It gets us back to why not allow every business or group a Class M license, which allows a business to sell alcohol as  secondary to their main business. Cut hair, sell alcohol; arrange flowers, sell alcohol; provide chocolate, sell alcohol. See how easy that is. A one-page form approved on the spot at the city clerks office. Come with a check book or cash and the license is yours. No questions asked.

The more I am thinking about this, the more I like it. How about a Class-M license for a daycare center. If parents are waiting for their kids to get out of school, sell a few drinks on the side for stressed-out parents. How about at the library. Easy to focus with a few brews. How about at the DMV while waiting in line for your number to be called for your driver’s test. Why not set up a bar at the Municipal Center (Village Hall) while folks are waiting for their 3-minutes of public forum.

We can’t leave out the Naperville council members. Maybe a couple of drinks during the council meeting will make it easier for them to listen to their peers speak endlessly about the same content over and over again, while waiting for another unanimous vote.

Think of the possibilities. Stop with the one license at-a-time. Let’s drink to that.

Nov 062016
 

Just when honeybees need all the help they can get, the Naperville city council voted 7 to 2 against the benefits they provide. The vote came as no surprise, given the council’s tendency to choose the wrong side of right on most issues of importance. Councilmen Kevin Coyne and John Krummen, both two-year council members up for re-election next spring, voted ‘no’ to the ordinance. Krummen saying, he doesn’t know what problem is trying to be fixed, and Coyne saying he doesn’t understand ‘why we’re getting into this’. He went on to correctly say, “all we are doing is adding bureaucracy”.

When the Naperville city council is given the opportunity to regulate just about anything, they jump at the chance. This time it was one resident’s objection to her bird bath being used to quench the thirst of some honey bees. You wouldn’t think much water would be consumed by a few honeybees, but apparently this resident must be living the good life, if that’s considered a problem. Ah, the life of a suburbanite in Naperville.

Leave it to the Naperville city council to rush in and save the day. It really has nothing to do with helping one resident, it’s all about the Naperville city council’s insatiable need to regulate. Regulation results in ordinances, which result in fines and fees being levied against residents, which result in more money for city officials to squander with more unwise decisions, and more lawsuits being filed against the City of Naperville.

Naperville city officials are still in court wasting our tax dollars by trying to defend the indefensible, including class-action lawsuits involving Smart Meters, and overcharging for garbage pick-up. Other class-action lawsuits against the City looming on the horizon include, faulty water meters overcharging residents, and Smart Meters not accurately reading electric usage, resulting in higher electric bills.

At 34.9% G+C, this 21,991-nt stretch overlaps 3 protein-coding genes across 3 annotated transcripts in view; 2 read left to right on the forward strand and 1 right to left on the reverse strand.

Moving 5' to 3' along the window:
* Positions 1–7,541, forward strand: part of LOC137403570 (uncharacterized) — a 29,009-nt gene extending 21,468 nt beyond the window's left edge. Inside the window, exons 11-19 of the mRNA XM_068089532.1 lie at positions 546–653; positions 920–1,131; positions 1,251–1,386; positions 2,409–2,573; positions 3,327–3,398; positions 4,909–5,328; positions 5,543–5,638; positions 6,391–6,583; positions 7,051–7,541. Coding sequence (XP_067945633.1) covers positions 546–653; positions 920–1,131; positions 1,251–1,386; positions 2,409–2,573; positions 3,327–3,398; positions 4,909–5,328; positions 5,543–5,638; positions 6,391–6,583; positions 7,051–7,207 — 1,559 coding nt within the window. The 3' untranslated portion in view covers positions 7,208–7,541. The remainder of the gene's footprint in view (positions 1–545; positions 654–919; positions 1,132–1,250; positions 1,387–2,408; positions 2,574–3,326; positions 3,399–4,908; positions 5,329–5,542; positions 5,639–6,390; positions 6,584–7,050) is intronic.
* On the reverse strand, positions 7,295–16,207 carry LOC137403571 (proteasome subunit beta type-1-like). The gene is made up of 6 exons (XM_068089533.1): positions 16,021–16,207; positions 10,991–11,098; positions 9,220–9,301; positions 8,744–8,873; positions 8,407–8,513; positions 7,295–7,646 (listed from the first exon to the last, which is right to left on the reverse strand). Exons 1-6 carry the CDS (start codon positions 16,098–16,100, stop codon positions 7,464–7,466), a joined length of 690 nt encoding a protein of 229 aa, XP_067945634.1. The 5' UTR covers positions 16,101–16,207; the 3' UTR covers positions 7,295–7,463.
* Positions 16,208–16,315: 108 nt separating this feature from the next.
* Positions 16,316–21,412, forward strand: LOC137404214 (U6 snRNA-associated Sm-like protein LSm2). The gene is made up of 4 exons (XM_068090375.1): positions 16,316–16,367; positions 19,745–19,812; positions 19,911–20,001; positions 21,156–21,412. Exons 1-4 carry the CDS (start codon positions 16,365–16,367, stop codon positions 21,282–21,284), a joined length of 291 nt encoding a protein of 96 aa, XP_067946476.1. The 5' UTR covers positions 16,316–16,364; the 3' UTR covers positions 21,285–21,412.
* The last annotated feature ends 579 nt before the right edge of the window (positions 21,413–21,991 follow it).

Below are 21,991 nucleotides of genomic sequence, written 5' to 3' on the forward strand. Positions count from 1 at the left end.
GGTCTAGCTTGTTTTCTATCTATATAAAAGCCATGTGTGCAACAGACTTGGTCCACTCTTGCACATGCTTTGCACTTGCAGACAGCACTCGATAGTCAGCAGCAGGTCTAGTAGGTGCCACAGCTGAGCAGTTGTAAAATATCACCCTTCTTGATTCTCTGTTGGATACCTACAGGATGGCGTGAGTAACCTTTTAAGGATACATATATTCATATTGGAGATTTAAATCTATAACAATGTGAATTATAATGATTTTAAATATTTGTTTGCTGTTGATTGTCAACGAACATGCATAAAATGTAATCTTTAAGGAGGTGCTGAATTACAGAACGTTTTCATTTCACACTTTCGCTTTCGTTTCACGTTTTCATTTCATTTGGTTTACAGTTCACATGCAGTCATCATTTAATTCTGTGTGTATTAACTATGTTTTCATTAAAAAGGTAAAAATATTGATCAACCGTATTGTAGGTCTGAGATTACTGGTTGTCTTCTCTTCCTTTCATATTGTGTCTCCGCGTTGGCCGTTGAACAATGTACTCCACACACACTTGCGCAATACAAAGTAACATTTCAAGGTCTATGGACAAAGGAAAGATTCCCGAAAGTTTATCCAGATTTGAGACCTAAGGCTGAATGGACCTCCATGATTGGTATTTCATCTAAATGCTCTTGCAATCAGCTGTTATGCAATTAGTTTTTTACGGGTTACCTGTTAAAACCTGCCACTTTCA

The hope when this city council was elected, was that they would lead and manage the City as though it was a successful business. But the addictive nature of government regulation and bureaucracy is too tempting to resist, and time and again this Naperville city council can’t contain itself from intrusion in the lives of others.

Naperville has been around since 1831, that’s 185 years and honeybees have never been a problem. Now they are a problem. The problem is not that there are too many, it’s that there are too few, and with the blessing of the city council, there will be fewer. The Naperville city council has little regard for the fact that the United States Fish and Wildlife Service has recently officially classified bees as an endangered species.

Honeybee keepers who violate the new ordinance will be fined up to $500 for each offense. If anybody thinks that’s going to attract more honeybee keepers, they might want to still bet on Cleveland beating the Cubs in this year’s World Series.

Considering the financial hole that Naperville city officials have dug, it’s not too far fetched for Naperville’s honeybee keepers to be charged a tax someday for the honey their hives produce. Yes, I know it’s only a couple of bucks the City will get, but if the City is losing a couple of bucks from taxes not generated from the sale of honey in grocery stores, the City is going to want those couple of bucks.

Remember it was earlier this year when the Naperville city council voted to charge residents, and worthwhile, financially-stretched groups a fee to use meeting rooms at the Municipal Center. Give Naperville city officials an opportunity to squeeze dollars out of residents, and they will jump on it like bees on honey.

Nov 032016
 

fly-the-w

cubs-world-series-hoodie

Oct 302016
 

It’s been said that we cause 90% of our own problems, and based on personal experience, I would agree with that. Certain things are going to happen that can’t be avoided accounting for 10% of our problems; a broken water main, cancellation of a flight, a meteor falling out of the sky into my backyard, etc. It’s the other 90% that we have a chance to minimize by planning and thinking ahead of time. My wife thinks I’m a pessimist because I tend to think about what can go wrong. I see myself as a realist by trying to avoid what can go wrong. It’s all how you look at it.